Student expressive association on campus is a thorny thicket. Student affinity groups often choose to organize around a shared principle or characteristic of the groups’ members, which, by definition, makes those students different in some way from their peers. In order to preserve the group’s sense of uniqueness, these groups often then wish to control their own membership and voting policies. They feel, in essence, entitled to discriminate—a right arguably embodied by the First Amendment freedom of expressive association. When campus groups actually exercise this right, however, they run into university antidiscrimination policies, which can cost them official campus recognition. Thus, in the name of one important value, schools trample on another: campus citizenship. Both nondiscrimination and campus citizenship are values of equality.
At this moment, whose notion of equality is to prevail? Is it the university’s, taking the form of a blanket nondiscrimination policy? Or is it the student group’s, taking the form of the desire to maintain both associational freedom and campus citizenship?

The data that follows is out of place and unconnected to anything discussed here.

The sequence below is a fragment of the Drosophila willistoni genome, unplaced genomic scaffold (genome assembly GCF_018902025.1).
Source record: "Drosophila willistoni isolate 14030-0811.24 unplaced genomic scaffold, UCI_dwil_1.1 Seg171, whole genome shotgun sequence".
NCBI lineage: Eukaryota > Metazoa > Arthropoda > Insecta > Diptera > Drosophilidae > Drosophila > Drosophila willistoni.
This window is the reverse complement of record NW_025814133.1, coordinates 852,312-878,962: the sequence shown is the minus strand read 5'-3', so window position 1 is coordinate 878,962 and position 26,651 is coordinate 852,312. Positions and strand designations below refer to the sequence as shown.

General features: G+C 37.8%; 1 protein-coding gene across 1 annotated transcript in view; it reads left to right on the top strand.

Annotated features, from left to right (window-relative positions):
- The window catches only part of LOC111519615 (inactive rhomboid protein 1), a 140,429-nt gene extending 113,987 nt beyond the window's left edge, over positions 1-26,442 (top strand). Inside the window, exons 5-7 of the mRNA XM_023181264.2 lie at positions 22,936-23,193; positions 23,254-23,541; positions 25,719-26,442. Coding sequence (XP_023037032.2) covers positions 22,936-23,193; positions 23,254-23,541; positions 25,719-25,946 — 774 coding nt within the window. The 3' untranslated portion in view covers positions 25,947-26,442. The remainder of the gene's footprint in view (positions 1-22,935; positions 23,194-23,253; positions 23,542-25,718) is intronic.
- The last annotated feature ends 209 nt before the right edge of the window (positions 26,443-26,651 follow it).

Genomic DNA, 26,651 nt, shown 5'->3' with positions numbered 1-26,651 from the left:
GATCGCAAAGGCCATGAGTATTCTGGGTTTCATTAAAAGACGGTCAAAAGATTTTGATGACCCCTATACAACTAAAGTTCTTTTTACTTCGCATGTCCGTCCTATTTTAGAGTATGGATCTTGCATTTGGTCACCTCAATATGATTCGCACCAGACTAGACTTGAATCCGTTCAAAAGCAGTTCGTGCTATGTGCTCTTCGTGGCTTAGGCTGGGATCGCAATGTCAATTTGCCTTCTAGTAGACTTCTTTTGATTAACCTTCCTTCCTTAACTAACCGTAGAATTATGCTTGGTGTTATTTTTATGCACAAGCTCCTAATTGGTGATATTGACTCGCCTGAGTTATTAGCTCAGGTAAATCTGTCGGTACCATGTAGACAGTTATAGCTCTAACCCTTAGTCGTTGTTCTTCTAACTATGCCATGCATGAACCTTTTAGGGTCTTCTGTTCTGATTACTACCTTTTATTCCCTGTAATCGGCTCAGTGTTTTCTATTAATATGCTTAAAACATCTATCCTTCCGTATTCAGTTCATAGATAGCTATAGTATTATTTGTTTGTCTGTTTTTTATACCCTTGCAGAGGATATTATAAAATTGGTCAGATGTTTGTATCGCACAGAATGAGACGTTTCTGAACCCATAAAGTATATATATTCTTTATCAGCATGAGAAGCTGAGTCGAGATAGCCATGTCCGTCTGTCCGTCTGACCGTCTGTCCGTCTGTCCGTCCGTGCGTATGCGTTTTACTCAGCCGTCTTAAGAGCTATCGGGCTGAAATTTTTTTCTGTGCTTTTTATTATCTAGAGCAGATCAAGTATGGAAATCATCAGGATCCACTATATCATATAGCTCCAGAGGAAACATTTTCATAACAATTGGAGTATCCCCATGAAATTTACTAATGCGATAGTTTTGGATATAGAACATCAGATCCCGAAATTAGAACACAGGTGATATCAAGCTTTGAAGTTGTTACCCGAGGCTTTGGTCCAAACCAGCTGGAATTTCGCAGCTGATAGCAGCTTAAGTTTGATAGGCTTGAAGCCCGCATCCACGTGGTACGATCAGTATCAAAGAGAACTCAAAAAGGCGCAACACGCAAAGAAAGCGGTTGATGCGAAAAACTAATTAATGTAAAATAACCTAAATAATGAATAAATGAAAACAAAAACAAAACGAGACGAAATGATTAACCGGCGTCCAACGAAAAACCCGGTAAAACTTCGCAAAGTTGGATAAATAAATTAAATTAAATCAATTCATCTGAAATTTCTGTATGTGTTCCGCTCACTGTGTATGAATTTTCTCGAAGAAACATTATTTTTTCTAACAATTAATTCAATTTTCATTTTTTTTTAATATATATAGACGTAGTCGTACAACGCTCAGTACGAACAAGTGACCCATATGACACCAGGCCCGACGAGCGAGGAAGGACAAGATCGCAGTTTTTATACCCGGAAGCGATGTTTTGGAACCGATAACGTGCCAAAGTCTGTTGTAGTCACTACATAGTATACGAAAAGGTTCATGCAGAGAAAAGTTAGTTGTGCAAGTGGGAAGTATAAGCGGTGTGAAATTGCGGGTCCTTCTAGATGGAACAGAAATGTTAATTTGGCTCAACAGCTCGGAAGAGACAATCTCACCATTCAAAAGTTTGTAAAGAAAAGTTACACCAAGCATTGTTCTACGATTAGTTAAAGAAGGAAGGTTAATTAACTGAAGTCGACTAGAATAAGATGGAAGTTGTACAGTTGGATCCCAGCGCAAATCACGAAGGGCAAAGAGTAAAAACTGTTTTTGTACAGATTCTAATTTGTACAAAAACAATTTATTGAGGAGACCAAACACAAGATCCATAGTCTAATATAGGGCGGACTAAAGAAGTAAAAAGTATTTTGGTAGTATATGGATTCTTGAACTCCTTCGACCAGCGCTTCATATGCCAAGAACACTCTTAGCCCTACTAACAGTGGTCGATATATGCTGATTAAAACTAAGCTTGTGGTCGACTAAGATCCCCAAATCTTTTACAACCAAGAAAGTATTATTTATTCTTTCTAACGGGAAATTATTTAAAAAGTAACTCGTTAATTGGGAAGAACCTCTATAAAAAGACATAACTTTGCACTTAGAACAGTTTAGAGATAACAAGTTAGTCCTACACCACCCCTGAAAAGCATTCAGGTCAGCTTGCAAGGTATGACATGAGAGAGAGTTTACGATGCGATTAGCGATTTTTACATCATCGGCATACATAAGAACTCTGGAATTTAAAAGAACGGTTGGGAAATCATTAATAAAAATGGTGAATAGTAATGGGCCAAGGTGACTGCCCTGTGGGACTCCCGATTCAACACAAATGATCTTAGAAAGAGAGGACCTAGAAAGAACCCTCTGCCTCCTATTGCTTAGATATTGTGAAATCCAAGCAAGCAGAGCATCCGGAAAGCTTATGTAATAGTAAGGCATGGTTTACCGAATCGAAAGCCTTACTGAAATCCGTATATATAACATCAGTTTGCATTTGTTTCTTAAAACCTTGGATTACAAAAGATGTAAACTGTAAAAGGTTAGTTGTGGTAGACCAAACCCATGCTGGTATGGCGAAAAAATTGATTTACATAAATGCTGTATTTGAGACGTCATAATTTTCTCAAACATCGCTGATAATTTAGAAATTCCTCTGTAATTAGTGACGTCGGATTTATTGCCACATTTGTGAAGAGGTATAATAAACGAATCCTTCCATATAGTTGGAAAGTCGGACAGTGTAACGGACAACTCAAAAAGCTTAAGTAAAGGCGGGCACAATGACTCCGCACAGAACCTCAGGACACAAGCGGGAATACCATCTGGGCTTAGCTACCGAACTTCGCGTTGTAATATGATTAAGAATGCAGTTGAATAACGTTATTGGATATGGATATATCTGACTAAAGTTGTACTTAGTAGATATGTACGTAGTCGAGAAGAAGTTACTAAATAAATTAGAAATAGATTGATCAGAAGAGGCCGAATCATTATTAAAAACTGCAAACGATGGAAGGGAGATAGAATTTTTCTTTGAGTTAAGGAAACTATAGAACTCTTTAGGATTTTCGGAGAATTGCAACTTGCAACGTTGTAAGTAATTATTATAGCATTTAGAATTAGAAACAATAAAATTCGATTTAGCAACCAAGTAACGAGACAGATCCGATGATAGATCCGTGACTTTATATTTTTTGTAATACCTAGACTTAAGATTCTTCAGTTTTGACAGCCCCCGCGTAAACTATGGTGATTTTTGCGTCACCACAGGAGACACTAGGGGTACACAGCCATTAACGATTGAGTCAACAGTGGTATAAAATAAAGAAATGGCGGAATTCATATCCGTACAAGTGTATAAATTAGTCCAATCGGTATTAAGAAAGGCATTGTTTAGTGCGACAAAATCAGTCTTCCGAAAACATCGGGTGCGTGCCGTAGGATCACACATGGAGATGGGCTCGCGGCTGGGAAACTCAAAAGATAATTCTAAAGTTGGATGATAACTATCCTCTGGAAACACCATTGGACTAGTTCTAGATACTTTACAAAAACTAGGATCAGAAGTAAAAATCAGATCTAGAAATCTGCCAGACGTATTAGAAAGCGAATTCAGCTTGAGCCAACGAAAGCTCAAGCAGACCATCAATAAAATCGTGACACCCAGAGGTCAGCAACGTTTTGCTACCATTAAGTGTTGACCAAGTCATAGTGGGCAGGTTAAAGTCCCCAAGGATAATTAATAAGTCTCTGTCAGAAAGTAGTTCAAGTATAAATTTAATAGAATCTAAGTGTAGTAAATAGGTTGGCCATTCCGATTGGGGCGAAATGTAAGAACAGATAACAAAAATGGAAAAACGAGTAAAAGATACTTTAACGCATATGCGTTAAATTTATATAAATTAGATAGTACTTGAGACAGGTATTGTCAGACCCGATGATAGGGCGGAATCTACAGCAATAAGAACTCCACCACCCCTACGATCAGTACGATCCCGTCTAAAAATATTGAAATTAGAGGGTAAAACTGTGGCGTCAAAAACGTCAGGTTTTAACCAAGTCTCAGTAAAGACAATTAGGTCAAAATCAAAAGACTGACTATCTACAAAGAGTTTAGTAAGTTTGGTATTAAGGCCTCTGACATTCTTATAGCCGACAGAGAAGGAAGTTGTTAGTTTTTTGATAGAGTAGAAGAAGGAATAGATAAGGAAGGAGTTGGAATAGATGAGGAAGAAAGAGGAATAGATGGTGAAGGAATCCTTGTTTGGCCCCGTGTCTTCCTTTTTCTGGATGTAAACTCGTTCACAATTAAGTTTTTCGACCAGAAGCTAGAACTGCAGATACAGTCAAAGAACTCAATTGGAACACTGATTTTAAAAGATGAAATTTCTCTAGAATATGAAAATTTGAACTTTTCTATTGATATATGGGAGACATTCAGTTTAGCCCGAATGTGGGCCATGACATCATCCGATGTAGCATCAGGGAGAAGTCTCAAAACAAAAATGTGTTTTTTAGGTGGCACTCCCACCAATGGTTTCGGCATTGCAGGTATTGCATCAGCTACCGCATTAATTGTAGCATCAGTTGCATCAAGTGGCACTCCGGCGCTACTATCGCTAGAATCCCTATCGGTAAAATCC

Current First Amendment doctrine is ill-equipped to resolve the tension between these competing values, or “ends.” It is ill-equipped because any traditional First Amendment test is written to consider only one “end”—the end of the regulator. This was true prior to the Supreme Court’s June 2010 decision in Christian Legal Society v. Martinez. However, the Court’s opinion in CLS made the situation worse by applying the simplistic and unhelpful “limited public forum” test. The limited public forum test may have been the least common denominator between competing doctrines, but choosing it was a mistake.
This Article takes on several tasks. It explains the notion of campus citizenship, showing how the goal of equality on campus actually has two aspects to it—the equality of the students potentially excluded from a group, and also the equality of the group that is excluded from the campus. It shows how and why current doctrine, but especially the limited public forum doctrine, are not up to the task of resolving the inherent conflict in this dual conception of equality. Finally, it offers a new (and neo-Aristotelian) means-ends analysis courts should use in this context in order to account for the dual ends of these cases: nondiscrimination and expressive association.